Inspired by (hi)story and future-fit capabilities

Written by
Laetitia Nossek
On
April 26, 2019

Easter Island’s history - and particularly the aspects of a cultural and ecological shift - is for me an inspiration to help companies change their perspective. It is a story that has fascinated me in my first year of university and has a tendency to pop randomly up in my mind.

Easter Island (Rapa Nui) was in 1000 A.C. the last island in the Pacific colonised by Polynesian sailors. These isolated explorers developed a unique culture, with some of the most iconic images as result, the large stone heads called Moai that were placed along the coastline. Upon arrival, the island was covered with trees – as many as 16 million of them, some of those reaching a length of 30 meters. The inhabitants of this island were farmers, practicing slash-and-burn agriculture, meaning they burned down those trees to harvest wood and to create open spaces.

A couple of centuries later, the growing population began taking its toll on the island. Heavy deforestation led to erosion and serious drought. Around 1550 A.C. all trees were gone and therefore the material to make the canoes used to fish as well. Food supply was a serious issue, and the islanders began to fight and even cannibalize each other.

Jared Diamond tells about the Easter Island story in his best-selling book, Collapse, as ‘the clearest example of a society that destroys itself by overexploiting its own resources’. Once deforestation began, it wouldn’t stop until the whole forest was gone. He called this ‘ecocide’ and warned that Easter Island’s fate could one day be our own.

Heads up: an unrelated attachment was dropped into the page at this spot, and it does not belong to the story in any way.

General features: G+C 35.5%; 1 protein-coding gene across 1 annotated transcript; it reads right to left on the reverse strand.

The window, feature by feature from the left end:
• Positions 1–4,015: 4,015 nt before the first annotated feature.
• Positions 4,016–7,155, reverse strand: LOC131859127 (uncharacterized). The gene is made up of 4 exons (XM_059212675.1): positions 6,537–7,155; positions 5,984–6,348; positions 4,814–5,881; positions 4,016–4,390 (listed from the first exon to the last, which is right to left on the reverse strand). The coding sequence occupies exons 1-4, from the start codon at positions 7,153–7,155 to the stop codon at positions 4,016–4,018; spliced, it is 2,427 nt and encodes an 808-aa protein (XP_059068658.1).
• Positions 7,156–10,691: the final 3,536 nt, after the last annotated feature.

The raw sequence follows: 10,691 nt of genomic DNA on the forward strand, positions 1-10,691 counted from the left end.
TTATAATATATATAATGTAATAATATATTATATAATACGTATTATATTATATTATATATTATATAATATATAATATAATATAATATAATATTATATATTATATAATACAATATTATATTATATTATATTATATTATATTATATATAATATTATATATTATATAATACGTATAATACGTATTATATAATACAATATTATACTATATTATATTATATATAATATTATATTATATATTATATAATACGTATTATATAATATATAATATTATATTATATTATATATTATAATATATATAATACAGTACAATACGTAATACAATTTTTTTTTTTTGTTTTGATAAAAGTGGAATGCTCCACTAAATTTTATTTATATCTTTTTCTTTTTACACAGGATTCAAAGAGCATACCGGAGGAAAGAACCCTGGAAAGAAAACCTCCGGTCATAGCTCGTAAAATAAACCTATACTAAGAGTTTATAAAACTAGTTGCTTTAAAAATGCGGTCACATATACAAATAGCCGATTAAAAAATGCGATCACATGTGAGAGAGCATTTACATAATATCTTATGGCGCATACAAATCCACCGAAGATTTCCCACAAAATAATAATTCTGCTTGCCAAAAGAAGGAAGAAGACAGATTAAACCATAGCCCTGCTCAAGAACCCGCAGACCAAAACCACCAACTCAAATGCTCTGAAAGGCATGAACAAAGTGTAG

Recently some evidence is found of this story being a myth. The Easter Islanders have cut trees and changed their landscape, yes, but rats brought by sailors that ate tree seeds were the main reason no new trees were growing. This led to a new balance on a lower level. There were still, for instance, plenty of bananas to live from. The last ‘push off the cliff’ for the Islanders came in the form of new sailors, mainly slave drivers, that brought diseases with them and saw the Islanders as cheap labour. The true story of Easter Island is therefore one of ecological degradation and lack of cultural resilience.

The lesson of the old story of Easter Island has been used by many environmental activists, but the new story might be even more alarming. On Easter Island, people learned to live with less and forgot what it was like to have more.  

Eventually the story of Easter Island shows us two different sides of human traits.

1. Opportunists. In the old story shown in the form of a population that took their chance of ‘free’ resources that eventually caused the downfall of an island. This could have been reality. In the new story shown in the form of slave drivers that took their chance to take advantage of ‘free’ labour.

2. Collaborative, interdependent, fluid in values, and dependent upon the living world. The Islanders had a thriving culture and were able to – almost literally – move mountains.

Economic thinking of the twentieth century has some constraints. At the heart of economics stands the portrait of rational economic man: he has told us that we are self-interested, isolated, calculating, fixed in taste, and dominant over nature – and his portrait has shaped who we have become. But human nature is far richer than this as we can see in this story of a couple of centuries ago. Economic thinking has brought us far, but perception is changing, and we have to stay inside the lines of our resource supply. How can we bring the best of both worlds together?